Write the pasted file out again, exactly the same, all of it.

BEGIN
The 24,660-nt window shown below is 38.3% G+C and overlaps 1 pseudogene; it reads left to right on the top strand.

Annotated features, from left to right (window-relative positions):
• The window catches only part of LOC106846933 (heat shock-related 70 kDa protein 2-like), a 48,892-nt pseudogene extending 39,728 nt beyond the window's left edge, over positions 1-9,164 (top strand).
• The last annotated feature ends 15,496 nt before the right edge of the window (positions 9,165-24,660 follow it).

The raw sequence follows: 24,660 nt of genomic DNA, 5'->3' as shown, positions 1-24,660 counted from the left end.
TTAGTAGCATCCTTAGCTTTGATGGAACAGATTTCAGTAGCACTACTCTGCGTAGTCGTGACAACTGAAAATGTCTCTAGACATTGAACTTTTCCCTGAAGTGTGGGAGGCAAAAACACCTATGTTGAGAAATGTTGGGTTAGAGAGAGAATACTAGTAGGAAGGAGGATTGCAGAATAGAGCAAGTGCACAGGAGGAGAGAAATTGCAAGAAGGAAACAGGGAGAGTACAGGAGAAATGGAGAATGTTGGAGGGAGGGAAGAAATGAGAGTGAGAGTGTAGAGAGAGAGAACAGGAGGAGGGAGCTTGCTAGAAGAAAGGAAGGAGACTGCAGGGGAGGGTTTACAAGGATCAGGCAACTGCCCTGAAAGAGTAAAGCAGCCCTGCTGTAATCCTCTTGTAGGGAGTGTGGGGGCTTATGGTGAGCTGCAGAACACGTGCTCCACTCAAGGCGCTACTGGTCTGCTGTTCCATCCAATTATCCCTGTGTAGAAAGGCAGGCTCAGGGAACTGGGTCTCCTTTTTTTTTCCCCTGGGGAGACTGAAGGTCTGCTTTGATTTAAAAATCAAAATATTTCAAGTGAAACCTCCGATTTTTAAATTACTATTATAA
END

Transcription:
The 24,660-nt window shown below is 38.3% G+C and overlaps 1 pseudogene; it reads left to right on the top strand.

Annotated features, from left to right (window-relative positions):
• The window catches only part of LOC106846933 (heat shock-related 70 kDa protein 2-like), a 48,892-nt pseudogene extending 39,728 nt beyond the window's left edge, over positions 1-9,164 (top strand).
• The last annotated feature ends 15,496 nt before the right edge of the window (positions 9,165-24,660 follow it).

The raw sequence follows: 24,660 nt of genomic DNA, 5'->3' as shown, positions 1-24,660 counted from the left end.
TTAGTAGCATCCTTAGCTTTGATGGAACAGATTTCAGTAGCACTACTCTGCGTAGTCGTGACAACTGAAAATGTCTCTAGACATTGAACTTTTCCCTGAAGTGTGGGAGGCAAAAACACCTATGTTGAGAAATGTTGGGTTAGAGAGAGAATACTAGTAGGAAGGAGGATTGCAGAATAGAGCAAGTGCACAGGAGGAGAGAAATTGCAAGAAGGAAACAGGGAGAGTACAGGAGAAATGGAGAATGTTGGAGGGAGGGAAGAAATGAGAGTGAGAGTGTAGAGAGAGAGAACAGGAGGAGGGAGCTTGCTAGAAGAAAGGAAGGAGACTGCAGGGGAGGGTTTACAAGGATCAGGCAACTGCCCTGAAAGAGTAAAGCAGCCCTGCTGTAATCCTCTTGTAGGGAGTGTGGGGGCTTATGGTGAGCTGCAGAACACGTGCTCCACTCAAGGCGCTACTGGTCTGCTGTTCCATCCAATTATCCCTGTGTAGAAAGGCAGGCTCAGGGAACTGGGTCTCCTTTTTTTTTCCCCTGGGGAGACTGAAGGTCTGCTTTGATTTAAAAATCAAAATATTTCAAGTGAAACCTCCGATTTTTAAATTACTATTATAA